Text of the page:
Ensemble member Andrew White directs deftly with a light hand, keeping the pace of the play moving in an enjoyable way and flowing from act to act naturally, sensually, without the feeling of rushing.

 

So many directors charged with productions that exceed two hours or are under ninety minutes with no intermission seem to be rushing the actor’s monologues and dialogue. In some cases you can imagine them standing offstage tapping their feet saying, "Pick up the pace people!", which can actually ruin the show, but Andrew White does just the opposite, calming the audience into actually receiving the message this play is trying to deliver. 

  

“Life Sucks” is an updated version of the Checkov play "Uncle Vanya" and every single one of the seven characters really holds their own throughout.

 

Eddie Jemison best known for his work from "Ocean's Eleven", "Waitress" and "Hung" is proof that dynamite comes in small packages as he takes on the role of the middle aged, depressed Vanya. 

 

The entire cast sprinkle the play with so many humorous Yiddish slang terms with adorable ease like the term "ferkocta" which means crazy in the head, or Vanya declaring over and over that Ella is his "beshert" and soulmate, meaning a person's destined love or a love that was meant to be, a love of heavenly creation. All the while Vanya’s pathos as his obsession with The Professor's beautiful, young wife Ella grows out of control. This leads to a hysterical attack on The Professors life as he describes in a monologue how vile, disgusting and unnatural it is to him that she (Ella) should be with such an "old man".  

 

The Professor is played perfectly by Jim Ortlieb (Billy Elliot) whose great monologue about how even small signs of aging in a man can ultimately ruin a perfectly good relationship is fantastic. We rarely hear the male point of view on this.

 

The Professor describes while comically, yet realistically, sliding and crawling down the front steps of the cabin in complete exhaustion after a fight with his young wife Ella - how a man sees in the mirror one day. He now sees his soft belly or some new wrinkles or gray hair and feels insecure leading him to take it out on his partner and she in turn becomes more insecure herself - resulting in more fighting and insecurity or his worst fear of all as she "becomes disengaged" from him entirely.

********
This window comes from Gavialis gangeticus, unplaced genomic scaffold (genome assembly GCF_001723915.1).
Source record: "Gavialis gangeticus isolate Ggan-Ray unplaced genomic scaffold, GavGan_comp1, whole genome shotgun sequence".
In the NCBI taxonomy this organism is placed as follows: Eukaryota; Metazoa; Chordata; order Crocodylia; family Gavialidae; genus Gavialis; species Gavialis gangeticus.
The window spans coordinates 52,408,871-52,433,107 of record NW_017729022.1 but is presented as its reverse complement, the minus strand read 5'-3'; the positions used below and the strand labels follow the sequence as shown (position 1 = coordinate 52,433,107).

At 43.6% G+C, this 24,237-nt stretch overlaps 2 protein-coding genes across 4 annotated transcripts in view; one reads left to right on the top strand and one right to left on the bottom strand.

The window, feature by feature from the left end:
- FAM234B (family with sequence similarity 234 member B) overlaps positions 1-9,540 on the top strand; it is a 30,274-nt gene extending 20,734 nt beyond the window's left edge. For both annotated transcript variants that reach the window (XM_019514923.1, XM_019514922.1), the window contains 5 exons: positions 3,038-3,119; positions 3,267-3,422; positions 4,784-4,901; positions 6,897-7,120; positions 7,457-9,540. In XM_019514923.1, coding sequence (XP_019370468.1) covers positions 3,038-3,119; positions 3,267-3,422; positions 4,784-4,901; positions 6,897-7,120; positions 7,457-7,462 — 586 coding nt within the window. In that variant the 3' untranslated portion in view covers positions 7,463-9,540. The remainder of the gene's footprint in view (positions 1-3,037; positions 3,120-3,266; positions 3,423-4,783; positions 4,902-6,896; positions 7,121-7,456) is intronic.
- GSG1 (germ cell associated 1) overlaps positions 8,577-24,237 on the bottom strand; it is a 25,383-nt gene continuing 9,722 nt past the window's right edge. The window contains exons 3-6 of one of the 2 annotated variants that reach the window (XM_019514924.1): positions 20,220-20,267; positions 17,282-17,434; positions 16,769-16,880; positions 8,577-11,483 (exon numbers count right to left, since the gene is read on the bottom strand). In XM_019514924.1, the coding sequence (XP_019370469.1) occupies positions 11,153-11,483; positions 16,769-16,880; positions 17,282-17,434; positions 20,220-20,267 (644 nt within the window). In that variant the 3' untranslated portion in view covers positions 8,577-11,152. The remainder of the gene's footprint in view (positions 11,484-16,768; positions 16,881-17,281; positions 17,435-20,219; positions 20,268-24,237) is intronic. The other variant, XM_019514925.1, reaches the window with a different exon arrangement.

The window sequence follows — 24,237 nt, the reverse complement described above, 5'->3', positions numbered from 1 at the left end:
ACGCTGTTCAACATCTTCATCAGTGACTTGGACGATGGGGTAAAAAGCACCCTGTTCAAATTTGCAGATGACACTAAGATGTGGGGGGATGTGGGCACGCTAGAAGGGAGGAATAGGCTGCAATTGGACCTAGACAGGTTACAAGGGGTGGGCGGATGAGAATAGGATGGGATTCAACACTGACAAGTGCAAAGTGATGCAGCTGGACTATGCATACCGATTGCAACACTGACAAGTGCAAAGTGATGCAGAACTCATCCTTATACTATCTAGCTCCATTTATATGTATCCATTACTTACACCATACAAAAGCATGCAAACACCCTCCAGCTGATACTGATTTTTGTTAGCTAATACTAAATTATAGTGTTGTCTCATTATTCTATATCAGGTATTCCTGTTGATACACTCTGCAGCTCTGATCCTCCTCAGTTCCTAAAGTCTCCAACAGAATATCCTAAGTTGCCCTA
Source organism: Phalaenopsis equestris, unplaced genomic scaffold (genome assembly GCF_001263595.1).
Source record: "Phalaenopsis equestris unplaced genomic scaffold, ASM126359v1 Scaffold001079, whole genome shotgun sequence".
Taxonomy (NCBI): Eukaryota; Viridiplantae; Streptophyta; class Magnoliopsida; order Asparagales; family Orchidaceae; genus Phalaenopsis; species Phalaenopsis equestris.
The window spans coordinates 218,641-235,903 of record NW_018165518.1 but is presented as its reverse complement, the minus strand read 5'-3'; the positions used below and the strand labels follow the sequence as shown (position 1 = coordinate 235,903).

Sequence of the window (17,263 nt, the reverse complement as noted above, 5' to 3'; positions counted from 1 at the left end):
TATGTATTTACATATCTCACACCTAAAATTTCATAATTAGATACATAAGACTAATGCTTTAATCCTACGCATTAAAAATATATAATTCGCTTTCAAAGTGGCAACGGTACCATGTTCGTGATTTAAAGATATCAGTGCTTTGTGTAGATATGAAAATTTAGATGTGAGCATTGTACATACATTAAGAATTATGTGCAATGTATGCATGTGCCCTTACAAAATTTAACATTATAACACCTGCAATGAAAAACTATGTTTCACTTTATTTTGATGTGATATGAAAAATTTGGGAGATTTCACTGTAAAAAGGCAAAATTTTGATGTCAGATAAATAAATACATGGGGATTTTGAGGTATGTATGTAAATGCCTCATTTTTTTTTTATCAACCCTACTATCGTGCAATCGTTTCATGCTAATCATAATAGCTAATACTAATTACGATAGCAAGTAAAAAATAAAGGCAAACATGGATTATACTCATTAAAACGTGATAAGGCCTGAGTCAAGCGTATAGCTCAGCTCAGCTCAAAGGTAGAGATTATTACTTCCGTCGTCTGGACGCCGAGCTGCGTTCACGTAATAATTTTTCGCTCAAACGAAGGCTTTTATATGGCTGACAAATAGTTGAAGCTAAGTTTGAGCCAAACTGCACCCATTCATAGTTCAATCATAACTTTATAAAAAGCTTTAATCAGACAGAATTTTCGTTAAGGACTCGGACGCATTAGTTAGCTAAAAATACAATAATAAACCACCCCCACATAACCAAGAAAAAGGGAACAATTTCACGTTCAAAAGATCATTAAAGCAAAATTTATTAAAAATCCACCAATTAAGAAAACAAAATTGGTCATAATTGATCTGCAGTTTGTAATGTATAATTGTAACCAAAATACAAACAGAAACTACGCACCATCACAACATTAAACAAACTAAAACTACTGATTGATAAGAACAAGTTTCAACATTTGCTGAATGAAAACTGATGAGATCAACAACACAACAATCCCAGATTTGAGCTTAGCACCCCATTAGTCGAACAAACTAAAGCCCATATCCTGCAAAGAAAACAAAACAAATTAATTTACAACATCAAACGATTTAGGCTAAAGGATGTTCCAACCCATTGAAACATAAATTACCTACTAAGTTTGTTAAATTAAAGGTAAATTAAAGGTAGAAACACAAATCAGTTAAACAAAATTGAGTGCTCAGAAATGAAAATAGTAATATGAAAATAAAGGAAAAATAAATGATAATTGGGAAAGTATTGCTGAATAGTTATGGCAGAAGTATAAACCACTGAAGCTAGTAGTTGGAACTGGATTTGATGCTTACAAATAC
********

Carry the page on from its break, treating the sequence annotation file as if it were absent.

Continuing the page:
Chaon Cross as Ella is excellent as the young Master's Degree student who "married the smartest Professor in the whole college" and is hit on by every middle aged loser in this small town. Cross delivers a great monologue ala - don't hate me because I'm beautiful because my brilliant husband turned out to be an aging, ego-maniacal alcoholic. 

 

Ella asks the audience flat out how many of them want to sleep with her with no strings attached by a show of hands, then asks how many are dying to sleep with someone other than whom they are with - and it is a well delivered, very funny and telling moment for the audience. 

 

Danielle Zuckerman as Sonia seems to be the opposite of Ella. She is The Professors' only daughter and honestly describes how in her family, "It's like everyone is hard-wired to upset everyone else. Like we each have a bunch of buttons on our back that each one of us knows how to push." 

 

Sonia knows she is not beautiful, or even pretty, she knows that her weight and height, glasses and curly hair are never featured in the magazines she reads and Zuckerman gives a great, breath of fresh air feeling to the entire production that it inherently needs. In one scene with Ella she admits to actually "hating" Ella for her beauty and attractiveness to ALL the nearby men and Ella forces her to "slap her right in the face" which Sonia does. After the "enjoyable" catharsis of the slap in the face they pour rum and Cokes together and begin to bond as both stepmother and friends. 

 

Another great scene between Sonia and Dr. Aster, a middle-aged Lothario who wants to change the world - but only talks about it, occurs when Sonia tries to tell the doctor she has a crush on him. When she realizes Dr. Aster is 'in love" with Ella too, she delivers a great monologue after his exit about how she talked with him about "mystical butterflies' when she really wanted to say, "Take me upstairs and f-ck me, f-ck me so well and so hard the whole universe stops to watch ... and the stars stop in their orbits and her whole body finally understands what it is to be truly alive...but instead I talked about mystical butterflies."

 

Ensemble member, Philip R. Smith, best known for his roles in "High Fidelity" and “Since You've Been Gone" is very funny in the role of Dr. Aster, an admitted alcoholic who rambles on about the very real dangers of climate change and other depressing subjects that remind us these characters are living in the present day.

 

Another example of the timeliness and universality of this play is when at one point an audience member is asked what his deepest, darkest fear is and he answered without hesitation, "Donald Trump", which got a huge laugh.

 

Penelope Walker plays "Pickles", a lesbian (who ALSO flirts with Ella). Pickles is a neighbor and friend of Sonia's late mother who wanted to be a real artist but ended up crafting what looked like leg warmers for the birch trees to wear and hand puppets made of yarn. Walker is funny and upbeat as the character whose age we can't quite tell, the free-spirited loser we all love who would never say life sucks even if hers does.

 

At the end of the show, Vanya and the cast break the fourth wall for the last time and confront the entire audience with the question, "Does life suck?" Some people shouted “yes”, or “no”, I shouted “sometimes”. Then Vanya called specifically out to the woman sitting two seats away from me (his wife) and asked her, she poignantly answered, "No it does not suck because life is beautiful – there is even beauty in its pain." I had to agree with her. 

 

Highly recommended.

 

“Life Sucks is being performed at Lookingglass Theatre through November 6th – www.Lookingglasstheatre.org.  

 

Published in Theatre Reviews